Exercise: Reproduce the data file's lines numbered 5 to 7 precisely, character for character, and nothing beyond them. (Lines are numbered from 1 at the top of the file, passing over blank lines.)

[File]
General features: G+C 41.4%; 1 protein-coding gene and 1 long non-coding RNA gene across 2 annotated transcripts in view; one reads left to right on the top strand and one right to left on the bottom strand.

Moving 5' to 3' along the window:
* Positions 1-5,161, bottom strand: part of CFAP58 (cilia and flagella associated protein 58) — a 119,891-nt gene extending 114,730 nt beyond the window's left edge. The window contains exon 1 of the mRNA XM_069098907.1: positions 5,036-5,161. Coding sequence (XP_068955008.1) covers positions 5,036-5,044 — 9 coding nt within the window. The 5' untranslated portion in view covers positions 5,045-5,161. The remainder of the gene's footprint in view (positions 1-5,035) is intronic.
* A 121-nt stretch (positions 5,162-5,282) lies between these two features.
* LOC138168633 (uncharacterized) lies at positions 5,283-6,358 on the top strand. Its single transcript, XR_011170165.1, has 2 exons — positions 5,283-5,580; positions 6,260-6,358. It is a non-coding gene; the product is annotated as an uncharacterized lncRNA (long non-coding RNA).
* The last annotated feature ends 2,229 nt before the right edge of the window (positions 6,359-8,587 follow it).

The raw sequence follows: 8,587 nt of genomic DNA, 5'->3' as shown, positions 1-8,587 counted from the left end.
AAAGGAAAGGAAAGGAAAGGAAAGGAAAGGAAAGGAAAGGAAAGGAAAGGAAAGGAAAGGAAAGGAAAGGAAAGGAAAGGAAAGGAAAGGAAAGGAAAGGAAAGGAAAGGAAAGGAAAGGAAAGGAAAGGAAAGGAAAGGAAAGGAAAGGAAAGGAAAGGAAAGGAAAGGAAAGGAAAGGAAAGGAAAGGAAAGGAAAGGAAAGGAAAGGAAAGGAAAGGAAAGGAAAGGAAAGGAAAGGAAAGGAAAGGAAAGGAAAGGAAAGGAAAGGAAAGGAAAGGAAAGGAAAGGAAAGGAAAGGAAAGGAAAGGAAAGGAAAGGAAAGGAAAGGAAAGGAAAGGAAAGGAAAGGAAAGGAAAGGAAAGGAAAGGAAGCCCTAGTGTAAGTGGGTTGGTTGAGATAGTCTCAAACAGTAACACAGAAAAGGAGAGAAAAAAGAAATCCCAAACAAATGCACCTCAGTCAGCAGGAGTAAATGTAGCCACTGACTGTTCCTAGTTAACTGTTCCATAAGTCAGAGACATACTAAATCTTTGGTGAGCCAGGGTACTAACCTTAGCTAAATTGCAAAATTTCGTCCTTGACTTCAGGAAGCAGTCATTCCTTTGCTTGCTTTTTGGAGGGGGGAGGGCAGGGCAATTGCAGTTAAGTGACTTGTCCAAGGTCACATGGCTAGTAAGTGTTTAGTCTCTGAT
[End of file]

* LOC138168633 (uncharacterized) lies at positions 5,283-6,358 on the top strand. Its single transcript, XR_011170165.1, has 2 exons — positions 5,283-5,580; positions 6,260-6,358. It is a non-coding gene; the product is annotated as an uncharacterized lncRNA (long non-coding RNA).
* The last annotated feature ends 2,229 nt before the right edge of the window (positions 6,359-8,587 follow it).

The raw sequence follows: 8,587 nt of genomic DNA, 5'->3' as shown, positions 1-8,587 counted from the left end.